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The Effects of Vasoconstriction And Volume Expansion on Veno-Arterial ECMO Flow

Journal article
Authors Per Werner Möller
Anisa Hana
Paul Philipp Heinisch
Shengchen Liu
Siamak Djafarzadeh
Matthias Haenggi
Andreas Bloch
Jukka Takala
Stephan M Jakob
David Berger
Published in Shock
Volume 51
Issue 5
Pages 650-658
ISSN 1073-2322
Publication year 2019
Published at Institute of Clinical Sciences, Department of Anesthesiology and Intensive care
Pages 650-658
Language en
Keywords Crystalloid solutions, extracorporeal membrane oxygenation, hemodynamics, mean systemic filling pressure, norepinephrine, stressed volume, vasoconstrictor agents, venous return
Subject categories Cardiac and Cardiovascular Systems, Anesthesiology and Intensive Care, Clinical physiology, Physiology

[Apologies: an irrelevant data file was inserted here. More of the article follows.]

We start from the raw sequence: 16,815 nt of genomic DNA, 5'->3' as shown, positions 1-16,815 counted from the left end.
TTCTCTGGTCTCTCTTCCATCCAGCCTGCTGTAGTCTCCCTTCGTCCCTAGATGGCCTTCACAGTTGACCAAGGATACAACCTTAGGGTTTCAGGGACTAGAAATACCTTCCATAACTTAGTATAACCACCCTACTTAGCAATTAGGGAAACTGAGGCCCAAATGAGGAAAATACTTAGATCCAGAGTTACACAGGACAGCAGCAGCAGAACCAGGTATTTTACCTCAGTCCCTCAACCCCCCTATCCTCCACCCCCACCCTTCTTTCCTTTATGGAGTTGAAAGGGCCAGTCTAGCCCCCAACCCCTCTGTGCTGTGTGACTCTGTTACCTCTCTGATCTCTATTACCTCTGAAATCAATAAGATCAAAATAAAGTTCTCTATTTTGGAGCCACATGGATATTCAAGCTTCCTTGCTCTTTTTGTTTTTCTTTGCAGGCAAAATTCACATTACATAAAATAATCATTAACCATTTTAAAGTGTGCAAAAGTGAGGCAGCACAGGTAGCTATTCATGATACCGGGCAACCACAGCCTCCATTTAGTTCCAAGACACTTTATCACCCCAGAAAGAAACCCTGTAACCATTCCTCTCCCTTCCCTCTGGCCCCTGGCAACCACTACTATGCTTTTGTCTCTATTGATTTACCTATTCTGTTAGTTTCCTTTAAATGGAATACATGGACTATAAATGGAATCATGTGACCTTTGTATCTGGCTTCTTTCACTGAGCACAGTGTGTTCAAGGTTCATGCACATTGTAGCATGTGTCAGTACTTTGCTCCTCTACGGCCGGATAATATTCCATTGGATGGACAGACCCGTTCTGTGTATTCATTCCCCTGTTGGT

Veno-arterial extracorporeal membrane oxygenation (VA-ECMO) is gaining widespread use in the treatment of severe cardiorespiratory failure. Blood volume expansion is commonly used to increase ECMO flow (QECMO), with risk of positive fluid balance and worsening prognosis. We studied the effects of vasoconstriction on recruitment of blood volume as an alternative for increasing QECMO, based on the concepts of venous return.In a closed chest, centrally cannulated porcine preparation (n = 9) in ventricular fibrillation and VA-ECMO with vented left atrium, mean systemic filling pressure (MSFP), and venous return driving pressure (VRdP) were determined in Euvolemia, during Vasoconstriction (norepinephrine 0.05, 0.125, and 0.2 μg/kg/min) and after Volume Expansion (3 boluses of 10 mL/kg Ringer's lactate). Maximum achievable QECMO was examined.Vasoconstriction and Volume Expansion both increased maximum achievable QECMO, delivery of oxygen (DO2), and MSFP, but right atrial pressure increased in parallel. VRdP did not change. The vascular elastance curve was shifted to the left by Vasoconstriction, with recruitment of stressed volume. It was shifted to the right by Volume Expansion with direct expansion of stressed volume. Volume Expansion decreased resistance to venous return and pump afterload.In a circulation completely dependent on ECMO support, maximum achievable flow directly depended on the vascular factors governing venous return-i.e., closing conditions, stressed vascular volume and the elastance and resistive properties of the vasculature. Both treatments increased maximum achievable ECMO flow at stable DO2, via increases in stressed volume by different mechanisms. Vascular resistance and pump afterload decreased with Volume Expansion.

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